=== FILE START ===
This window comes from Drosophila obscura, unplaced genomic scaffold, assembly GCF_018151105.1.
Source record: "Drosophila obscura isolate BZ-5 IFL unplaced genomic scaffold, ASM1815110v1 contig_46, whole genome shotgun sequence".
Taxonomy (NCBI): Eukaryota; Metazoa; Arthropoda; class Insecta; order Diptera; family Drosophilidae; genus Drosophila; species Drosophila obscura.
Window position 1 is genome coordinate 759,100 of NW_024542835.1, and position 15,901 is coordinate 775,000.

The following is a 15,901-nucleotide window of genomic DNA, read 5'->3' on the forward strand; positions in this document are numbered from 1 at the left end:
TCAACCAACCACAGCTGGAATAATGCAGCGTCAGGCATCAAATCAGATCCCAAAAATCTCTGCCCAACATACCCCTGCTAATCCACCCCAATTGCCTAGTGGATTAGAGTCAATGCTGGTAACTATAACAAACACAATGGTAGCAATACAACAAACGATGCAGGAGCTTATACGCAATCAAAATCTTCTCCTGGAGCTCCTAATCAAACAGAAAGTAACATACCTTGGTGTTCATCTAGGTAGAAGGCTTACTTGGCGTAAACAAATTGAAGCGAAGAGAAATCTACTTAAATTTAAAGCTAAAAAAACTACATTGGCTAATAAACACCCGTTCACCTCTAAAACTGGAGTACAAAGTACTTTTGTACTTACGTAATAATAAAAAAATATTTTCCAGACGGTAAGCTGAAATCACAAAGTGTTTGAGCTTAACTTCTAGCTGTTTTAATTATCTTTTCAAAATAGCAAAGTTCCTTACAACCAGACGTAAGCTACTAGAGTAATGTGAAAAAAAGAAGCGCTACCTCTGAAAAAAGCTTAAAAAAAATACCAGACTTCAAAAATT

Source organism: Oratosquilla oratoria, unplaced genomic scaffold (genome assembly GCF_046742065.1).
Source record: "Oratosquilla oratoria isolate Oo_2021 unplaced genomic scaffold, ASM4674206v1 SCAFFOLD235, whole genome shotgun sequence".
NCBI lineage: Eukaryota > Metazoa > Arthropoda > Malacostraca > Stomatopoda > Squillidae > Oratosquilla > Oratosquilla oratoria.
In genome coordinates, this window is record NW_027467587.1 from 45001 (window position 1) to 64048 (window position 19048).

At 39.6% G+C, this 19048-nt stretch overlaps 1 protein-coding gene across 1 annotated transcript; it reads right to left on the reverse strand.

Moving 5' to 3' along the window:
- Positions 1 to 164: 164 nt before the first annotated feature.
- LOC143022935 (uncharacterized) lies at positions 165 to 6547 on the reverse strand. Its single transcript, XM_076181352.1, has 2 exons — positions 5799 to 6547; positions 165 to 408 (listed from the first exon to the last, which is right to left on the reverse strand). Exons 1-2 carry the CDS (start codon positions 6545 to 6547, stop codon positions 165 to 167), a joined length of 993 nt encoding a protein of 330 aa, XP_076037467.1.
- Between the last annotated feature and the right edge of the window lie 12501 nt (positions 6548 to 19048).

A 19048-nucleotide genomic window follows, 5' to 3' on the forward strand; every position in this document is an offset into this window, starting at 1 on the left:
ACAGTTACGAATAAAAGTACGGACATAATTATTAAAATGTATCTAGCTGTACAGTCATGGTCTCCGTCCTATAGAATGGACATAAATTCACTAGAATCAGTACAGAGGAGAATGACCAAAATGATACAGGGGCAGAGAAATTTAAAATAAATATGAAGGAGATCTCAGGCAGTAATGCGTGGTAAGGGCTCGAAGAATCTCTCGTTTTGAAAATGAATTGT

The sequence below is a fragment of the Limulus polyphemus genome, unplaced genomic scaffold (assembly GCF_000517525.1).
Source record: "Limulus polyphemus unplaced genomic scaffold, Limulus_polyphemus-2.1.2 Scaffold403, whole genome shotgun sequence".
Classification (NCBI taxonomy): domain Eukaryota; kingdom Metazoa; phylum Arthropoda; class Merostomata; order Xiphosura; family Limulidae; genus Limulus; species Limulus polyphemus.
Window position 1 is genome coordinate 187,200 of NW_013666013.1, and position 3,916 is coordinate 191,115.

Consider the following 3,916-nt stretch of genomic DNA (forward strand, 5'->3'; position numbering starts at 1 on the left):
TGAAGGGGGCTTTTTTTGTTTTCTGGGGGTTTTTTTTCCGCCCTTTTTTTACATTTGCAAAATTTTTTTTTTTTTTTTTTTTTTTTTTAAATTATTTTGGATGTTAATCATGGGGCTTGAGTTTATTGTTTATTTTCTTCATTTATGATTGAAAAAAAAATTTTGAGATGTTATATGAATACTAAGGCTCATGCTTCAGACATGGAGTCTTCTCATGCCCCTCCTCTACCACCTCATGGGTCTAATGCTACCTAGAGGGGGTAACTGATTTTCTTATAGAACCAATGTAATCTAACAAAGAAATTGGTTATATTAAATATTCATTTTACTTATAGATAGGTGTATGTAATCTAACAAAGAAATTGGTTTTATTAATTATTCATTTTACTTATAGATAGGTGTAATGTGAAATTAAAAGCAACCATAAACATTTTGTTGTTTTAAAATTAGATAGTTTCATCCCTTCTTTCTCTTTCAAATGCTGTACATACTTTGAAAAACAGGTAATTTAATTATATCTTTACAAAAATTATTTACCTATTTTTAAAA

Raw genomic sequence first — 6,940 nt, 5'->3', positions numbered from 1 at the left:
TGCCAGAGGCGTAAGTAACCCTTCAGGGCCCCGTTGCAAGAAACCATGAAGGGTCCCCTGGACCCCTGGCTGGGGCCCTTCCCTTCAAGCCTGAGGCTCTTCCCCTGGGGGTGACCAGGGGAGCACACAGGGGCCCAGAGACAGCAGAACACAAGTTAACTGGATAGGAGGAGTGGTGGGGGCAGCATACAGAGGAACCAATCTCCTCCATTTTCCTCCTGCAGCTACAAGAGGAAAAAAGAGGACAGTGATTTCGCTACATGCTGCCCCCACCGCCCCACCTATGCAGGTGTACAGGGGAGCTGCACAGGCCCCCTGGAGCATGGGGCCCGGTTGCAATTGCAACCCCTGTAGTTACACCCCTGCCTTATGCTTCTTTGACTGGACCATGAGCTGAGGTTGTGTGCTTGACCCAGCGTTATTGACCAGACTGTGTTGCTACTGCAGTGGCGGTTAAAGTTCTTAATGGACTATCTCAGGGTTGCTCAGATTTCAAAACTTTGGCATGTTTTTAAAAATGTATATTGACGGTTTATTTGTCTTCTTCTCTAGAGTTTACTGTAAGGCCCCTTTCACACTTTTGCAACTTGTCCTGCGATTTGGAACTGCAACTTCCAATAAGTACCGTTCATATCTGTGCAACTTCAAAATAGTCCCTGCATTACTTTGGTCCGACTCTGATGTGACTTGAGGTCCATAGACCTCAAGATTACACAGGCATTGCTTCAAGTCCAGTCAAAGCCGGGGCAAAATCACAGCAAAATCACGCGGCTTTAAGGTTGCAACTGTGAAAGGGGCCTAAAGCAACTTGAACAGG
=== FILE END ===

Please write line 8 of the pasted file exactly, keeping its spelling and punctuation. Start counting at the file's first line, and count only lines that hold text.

Source record: "Oratosquilla oratoria isolate Oo_2021 unplaced genomic scaffold, ASM4674206v1 SCAFFOLD235, whole genome shotgun sequence".